Joseph Cundall was a printer-turned-publisher who produced some of the most handsome illustrated books of the 1850s and 1860s, including the Home Treasury series of children's books. After his own business went bankrupt around 1849, Cundall worked for other publishers as a freelancer. His photographic career had two high points: first, when Queen Victoria commissioned him and Robert Howlett to photograph the British heroes of the Crimean War in 1856; and again in 1871 when the British Government sent him to France to organise the first photographic record of the Bayeux Tapestry.
Joseph Cundall (22 September 1818 Norwich – 10 January 1895 Wallington, London), was a Victorian English writer under the pseudonym of "Stephen Percy", a pioneer photographer and London publisher of children's books. He provided employment for many of the best artists of the day by using them as illustrators. Joseph was the son of Eliza and Benjamin Cundall, a draper. He trained as a printer in Ipswich, and aged 16 found work in London with Charles Tilt, a bookseller and publisher. He wrote two books for Tilt and succeeded N Hailes in 1841 at the Juvenile Library, 12 Old Bond Street. In 1848 he started a lending library for children called St. George's Reading Library. In 1843 Cundall became publisher of the Home Treasury children's books, a series conceived and edited by Henry Cole under the pseudonym Felix Summerly. Cole, who was later knighted, became the first director of South Kensington Museum which later changed its name to the Victoria and Albert Museum. Because of his association with Henry Cole, his early business ventures were successful, but by 1849 he had gone bankrupt. During the same year he started a partnership with H M Addey and moved his business premises to 21 Old Bond Street. This partnership dissolved in 1852 and Cundall moved to 168 New Bond Street, where his interest in photography started and where he founded The Photographic Institution and was a founder member of the Royal Photographic Society of London. His partners included Robert Howlett (1831–1858) (famed for his iconic portrait of Isambard Kingdom Brunel), George Downes and Philip Henry Delamotte (1821–1889) who, in 1853, held what was the second photographic exhibition in Britain and photographed the reconstruction of The Crystal Palace at Sydenham in 1854. Cundall is noted for his photographs detailing the construction of the SS Great Eastern between 1854 and 1856, and his portraits of Crimean Heroes in 1856. In 1871 the British Government sent Cundall to Bayeux to manage the first photographic record of the Bayeux Tapestry. Cundall's photographic business traded at first as Cundall, Howlett & Co, then Cundall, Howlett & Downes and between 1866 and 1872 as Cundall & Fleming. He married Sarah Ranson in 1845 (she died in 1868) and then Emily Anne Thompson (who died in 1911).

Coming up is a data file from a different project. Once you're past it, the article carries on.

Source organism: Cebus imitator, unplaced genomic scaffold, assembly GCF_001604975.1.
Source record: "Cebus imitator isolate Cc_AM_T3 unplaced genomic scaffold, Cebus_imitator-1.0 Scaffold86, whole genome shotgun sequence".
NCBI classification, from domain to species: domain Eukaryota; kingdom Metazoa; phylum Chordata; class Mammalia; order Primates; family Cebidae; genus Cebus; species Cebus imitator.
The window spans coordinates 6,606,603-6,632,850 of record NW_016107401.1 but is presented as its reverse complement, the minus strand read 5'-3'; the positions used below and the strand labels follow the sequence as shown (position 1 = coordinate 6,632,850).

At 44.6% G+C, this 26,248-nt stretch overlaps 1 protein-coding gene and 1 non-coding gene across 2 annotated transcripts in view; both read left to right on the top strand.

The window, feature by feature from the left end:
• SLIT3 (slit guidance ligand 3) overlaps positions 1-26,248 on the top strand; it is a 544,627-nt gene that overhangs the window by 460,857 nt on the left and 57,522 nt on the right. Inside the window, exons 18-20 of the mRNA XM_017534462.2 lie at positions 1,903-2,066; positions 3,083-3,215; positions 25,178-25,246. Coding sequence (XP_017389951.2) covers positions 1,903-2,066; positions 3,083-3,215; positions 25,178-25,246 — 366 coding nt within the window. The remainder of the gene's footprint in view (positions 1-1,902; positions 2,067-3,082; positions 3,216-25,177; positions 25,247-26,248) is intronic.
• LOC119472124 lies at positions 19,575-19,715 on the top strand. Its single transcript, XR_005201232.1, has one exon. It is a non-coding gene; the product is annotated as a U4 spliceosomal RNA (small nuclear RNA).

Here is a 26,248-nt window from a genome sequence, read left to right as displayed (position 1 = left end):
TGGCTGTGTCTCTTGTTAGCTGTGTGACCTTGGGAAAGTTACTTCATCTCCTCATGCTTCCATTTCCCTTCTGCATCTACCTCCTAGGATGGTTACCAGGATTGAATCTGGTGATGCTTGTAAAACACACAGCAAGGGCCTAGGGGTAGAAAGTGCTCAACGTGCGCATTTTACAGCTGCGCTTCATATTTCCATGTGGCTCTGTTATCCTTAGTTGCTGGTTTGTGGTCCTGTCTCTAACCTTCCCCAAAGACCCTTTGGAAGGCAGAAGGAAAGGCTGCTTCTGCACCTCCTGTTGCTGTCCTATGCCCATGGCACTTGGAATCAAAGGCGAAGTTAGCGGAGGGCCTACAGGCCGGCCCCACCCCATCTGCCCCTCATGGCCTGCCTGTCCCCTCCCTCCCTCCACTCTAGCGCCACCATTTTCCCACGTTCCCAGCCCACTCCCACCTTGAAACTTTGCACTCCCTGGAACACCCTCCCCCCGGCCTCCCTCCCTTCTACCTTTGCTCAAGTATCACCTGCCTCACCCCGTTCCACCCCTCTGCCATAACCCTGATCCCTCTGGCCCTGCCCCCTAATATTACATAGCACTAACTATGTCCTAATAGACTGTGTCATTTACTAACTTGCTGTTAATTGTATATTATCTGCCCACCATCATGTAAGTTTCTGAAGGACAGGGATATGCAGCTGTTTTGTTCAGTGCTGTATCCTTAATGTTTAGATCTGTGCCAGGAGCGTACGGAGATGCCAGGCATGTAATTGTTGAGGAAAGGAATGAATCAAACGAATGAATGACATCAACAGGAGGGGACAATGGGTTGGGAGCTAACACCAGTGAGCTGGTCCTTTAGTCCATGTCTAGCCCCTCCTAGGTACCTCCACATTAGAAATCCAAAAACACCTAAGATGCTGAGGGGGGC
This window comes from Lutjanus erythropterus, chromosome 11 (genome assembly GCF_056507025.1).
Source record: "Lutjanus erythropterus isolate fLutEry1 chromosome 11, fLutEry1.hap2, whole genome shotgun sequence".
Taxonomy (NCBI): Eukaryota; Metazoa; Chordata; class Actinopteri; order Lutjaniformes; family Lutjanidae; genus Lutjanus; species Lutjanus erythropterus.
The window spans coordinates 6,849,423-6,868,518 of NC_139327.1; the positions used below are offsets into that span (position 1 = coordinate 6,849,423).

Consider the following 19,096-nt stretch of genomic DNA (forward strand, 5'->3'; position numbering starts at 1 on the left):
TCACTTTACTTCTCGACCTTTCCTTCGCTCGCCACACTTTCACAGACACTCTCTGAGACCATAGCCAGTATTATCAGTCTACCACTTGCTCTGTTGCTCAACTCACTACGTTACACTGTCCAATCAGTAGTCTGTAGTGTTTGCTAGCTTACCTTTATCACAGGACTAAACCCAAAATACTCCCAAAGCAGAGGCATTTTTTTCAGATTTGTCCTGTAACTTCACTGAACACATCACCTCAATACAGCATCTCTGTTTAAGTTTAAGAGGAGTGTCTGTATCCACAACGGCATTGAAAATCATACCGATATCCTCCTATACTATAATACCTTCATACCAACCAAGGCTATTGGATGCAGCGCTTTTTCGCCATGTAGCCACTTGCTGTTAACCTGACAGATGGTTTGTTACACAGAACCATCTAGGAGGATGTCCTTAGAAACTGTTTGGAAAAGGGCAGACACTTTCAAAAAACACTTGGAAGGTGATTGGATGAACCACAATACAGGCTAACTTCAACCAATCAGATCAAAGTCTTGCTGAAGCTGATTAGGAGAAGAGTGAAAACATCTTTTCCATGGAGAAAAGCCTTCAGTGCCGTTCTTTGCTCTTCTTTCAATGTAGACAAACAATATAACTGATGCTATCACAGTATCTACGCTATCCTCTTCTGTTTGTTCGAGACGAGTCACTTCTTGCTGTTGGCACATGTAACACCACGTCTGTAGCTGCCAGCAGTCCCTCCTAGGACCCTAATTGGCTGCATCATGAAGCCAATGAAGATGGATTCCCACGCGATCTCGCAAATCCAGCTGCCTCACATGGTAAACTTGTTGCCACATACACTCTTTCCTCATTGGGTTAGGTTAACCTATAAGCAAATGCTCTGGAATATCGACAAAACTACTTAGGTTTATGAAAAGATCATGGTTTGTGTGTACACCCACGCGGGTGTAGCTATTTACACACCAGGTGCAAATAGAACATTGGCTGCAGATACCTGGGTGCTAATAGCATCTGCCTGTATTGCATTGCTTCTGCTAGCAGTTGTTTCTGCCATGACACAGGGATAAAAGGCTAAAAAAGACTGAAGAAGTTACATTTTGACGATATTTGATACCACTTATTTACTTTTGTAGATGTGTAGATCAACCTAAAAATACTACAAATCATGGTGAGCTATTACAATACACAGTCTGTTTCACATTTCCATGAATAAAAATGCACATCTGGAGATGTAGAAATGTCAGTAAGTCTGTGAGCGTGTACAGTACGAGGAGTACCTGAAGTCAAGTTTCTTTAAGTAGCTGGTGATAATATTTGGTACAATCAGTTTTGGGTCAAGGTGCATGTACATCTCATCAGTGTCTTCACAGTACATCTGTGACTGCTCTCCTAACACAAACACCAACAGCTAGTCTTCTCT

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Born 22 September 1818; died 10 January 1895. Cundall was an early member of the Calotype Society in 1847. Cundall began a photographic business called "The Photographic Institution" in London in 1852. Robert Howlett joined the business as a partner around 1855, and in 1853, Philip Henry Delamotte worked there as a photographer. Cundall was also a publisher who used photographs by Delamotte to illustrate his books. In 1855, Cundall toured Yorkshire with Delamotte, and they published a book on the Abbeys of Yorkshire. Cundall was a member of the Photographic Society of London.
Information from Getty’s Union List of Artist Names ® (ULAN), made available under the ODC Attribution License
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